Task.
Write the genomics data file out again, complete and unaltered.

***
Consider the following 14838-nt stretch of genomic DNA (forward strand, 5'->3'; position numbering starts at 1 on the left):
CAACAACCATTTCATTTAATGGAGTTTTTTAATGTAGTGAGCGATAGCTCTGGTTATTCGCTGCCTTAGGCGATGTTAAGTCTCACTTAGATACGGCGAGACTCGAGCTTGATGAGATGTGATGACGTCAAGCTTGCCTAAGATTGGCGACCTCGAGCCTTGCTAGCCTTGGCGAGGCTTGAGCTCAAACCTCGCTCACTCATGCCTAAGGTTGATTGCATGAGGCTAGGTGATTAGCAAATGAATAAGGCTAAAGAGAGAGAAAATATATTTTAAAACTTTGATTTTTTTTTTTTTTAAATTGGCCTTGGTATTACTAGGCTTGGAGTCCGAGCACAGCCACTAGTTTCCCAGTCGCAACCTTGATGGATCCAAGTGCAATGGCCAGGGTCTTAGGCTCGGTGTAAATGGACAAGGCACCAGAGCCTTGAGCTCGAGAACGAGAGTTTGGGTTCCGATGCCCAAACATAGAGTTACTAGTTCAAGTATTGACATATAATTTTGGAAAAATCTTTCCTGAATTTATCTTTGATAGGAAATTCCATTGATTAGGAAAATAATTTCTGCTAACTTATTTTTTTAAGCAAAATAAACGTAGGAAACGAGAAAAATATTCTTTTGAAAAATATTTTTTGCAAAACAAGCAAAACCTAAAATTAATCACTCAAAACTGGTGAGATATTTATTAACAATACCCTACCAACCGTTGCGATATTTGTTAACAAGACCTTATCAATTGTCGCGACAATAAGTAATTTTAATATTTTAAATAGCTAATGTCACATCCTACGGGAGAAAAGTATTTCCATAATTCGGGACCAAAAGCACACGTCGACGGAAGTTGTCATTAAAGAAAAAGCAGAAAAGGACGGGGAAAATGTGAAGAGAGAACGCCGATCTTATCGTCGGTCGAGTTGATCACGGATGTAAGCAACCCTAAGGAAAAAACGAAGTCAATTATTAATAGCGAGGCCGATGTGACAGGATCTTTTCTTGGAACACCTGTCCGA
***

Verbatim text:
Consider the following 14838-nt stretch of genomic DNA (forward strand, 5'->3'; position numbering starts at 1 on the left):
CAACAACCATTTCATTTAATGGAGTTTTTTAATGTAGTGAGCGATAGCTCTGGTTATTCGCTGCCTTAGGCGATGTTAAGTCTCACTTAGATACGGCGAGACTCGAGCTTGATGAGATGTGATGACGTCAAGCTTGCCTAAGATTGGCGACCTCGAGCCTTGCTAGCCTTGGCGAGGCTTGAGCTCAAACCTCGCTCACTCATGCCTAAGGTTGATTGCATGAGGCTAGGTGATTAGCAAATGAATAAGGCTAAAGAGAGAGAAAATATATTTTAAAACTTTGATTTTTTTTTTTTTTAAATTGGCCTTGGTATTACTAGGCTTGGAGTCCGAGCACAGCCACTAGTTTCCCAGTCGCAACCTTGATGGATCCAAGTGCAATGGCCAGGGTCTTAGGCTCGGTGTAAATGGACAAGGCACCAGAGCCTTGAGCTCGAGAACGAGAGTTTGGGTTCCGATGCCCAAACATAGAGTTACTAGTTCAAGTATTGACATATAATTTTGGAAAAATCTTTCCTGAATTTATCTTTGATAGGAAATTCCATTGATTAGGAAAATAATTTCTGCTAACTTATTTTTTTAAGCAAAATAAACGTAGGAAACGAGAAAAATATTCTTTTGAAAAATATTTTTTGCAAAACAAGCAAAACCTAAAATTAATCACTCAAAACTGGTGAGATATTTATTAACAATACCCTACCAACCGTTGCGATATTTGTTAACAAGACCTTATCAATTGTCGCGACAATAAGTAATTTTAATATTTTAAATAGCTAATGTCACATCCTACGGGAGAAAAGTATTTCCATAATTCGGGACCAAAAGCACACGTCGACGGAAGTTGTCATTAAAGAAAAAGCAGAAAAGGACGGGGAAAATGTGAAGAGAGAACGCCGATCTTATCGTCGGTCGAGTTGATCACGGATGTAAGCAACCCTAAGGAAAAAACGAAGTCAATTATTAATAGCGAGGCCGATGTGACAGGATCTTTTCTTGGAACACCTGTCCGA